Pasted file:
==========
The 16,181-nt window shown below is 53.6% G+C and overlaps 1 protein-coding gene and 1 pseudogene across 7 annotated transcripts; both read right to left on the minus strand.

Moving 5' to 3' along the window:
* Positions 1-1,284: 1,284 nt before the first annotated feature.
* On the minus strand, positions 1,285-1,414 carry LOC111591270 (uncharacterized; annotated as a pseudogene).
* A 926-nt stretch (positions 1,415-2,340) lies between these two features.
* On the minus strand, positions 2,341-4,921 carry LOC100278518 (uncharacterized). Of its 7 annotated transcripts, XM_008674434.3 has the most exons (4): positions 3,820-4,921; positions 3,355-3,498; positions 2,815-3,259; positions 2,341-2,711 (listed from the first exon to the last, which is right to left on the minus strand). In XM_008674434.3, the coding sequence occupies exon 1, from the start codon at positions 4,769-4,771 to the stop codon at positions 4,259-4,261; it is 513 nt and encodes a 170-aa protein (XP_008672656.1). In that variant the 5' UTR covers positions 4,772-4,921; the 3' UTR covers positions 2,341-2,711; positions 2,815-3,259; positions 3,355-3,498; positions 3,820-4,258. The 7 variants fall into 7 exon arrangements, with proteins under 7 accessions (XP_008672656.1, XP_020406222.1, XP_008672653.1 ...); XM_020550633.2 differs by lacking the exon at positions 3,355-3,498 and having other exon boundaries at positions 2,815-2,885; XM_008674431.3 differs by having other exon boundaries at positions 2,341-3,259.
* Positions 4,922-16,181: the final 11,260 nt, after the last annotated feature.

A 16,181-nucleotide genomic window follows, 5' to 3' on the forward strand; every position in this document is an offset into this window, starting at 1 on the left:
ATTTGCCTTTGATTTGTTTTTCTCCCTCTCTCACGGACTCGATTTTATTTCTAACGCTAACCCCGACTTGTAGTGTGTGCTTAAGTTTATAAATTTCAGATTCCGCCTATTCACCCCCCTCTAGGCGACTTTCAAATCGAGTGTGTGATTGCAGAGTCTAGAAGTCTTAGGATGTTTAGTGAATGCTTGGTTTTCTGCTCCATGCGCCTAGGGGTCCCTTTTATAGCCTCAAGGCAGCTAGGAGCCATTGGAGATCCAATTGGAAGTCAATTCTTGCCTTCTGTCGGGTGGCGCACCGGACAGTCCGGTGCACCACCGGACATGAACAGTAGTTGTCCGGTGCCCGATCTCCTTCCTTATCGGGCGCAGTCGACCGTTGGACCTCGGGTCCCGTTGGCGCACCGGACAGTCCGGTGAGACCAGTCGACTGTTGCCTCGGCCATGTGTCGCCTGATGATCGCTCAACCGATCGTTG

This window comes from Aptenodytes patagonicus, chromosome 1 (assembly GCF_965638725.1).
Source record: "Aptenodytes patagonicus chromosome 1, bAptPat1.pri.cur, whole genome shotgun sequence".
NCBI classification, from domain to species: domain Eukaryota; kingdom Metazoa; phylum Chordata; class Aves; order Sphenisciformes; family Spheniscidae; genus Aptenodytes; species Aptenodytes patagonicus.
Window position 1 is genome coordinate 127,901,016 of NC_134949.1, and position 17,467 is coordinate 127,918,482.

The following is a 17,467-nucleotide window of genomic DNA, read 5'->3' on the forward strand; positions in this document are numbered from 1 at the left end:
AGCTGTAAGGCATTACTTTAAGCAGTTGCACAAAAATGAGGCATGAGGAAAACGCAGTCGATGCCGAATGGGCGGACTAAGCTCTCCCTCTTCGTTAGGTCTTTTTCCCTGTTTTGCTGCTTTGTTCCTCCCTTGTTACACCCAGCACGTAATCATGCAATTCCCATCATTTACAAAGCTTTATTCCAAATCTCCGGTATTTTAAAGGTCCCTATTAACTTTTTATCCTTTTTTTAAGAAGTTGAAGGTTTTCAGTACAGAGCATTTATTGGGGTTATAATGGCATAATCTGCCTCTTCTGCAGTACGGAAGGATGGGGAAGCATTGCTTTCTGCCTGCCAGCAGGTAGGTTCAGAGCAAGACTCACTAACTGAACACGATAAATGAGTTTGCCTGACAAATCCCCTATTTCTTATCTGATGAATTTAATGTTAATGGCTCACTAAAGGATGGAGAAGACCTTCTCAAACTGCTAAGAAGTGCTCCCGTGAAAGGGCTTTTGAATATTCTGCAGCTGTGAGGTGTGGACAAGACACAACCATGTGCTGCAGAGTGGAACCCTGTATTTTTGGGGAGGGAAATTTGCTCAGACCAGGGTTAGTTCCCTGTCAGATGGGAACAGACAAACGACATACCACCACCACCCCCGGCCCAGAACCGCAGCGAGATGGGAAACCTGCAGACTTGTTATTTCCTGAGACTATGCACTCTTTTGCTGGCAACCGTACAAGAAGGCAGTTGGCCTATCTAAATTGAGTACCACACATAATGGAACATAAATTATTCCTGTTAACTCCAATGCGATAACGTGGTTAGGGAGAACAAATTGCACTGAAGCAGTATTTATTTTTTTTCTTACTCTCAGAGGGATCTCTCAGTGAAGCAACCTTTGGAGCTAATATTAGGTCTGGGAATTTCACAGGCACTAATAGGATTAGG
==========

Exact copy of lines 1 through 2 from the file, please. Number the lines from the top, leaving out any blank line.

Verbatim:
The 16,181-nt window shown below is 53.6% G+C and overlaps 1 protein-coding gene and 1 pseudogene across 7 annotated transcripts; both read right to left on the minus strand.

Moving 5' to 3' along the window: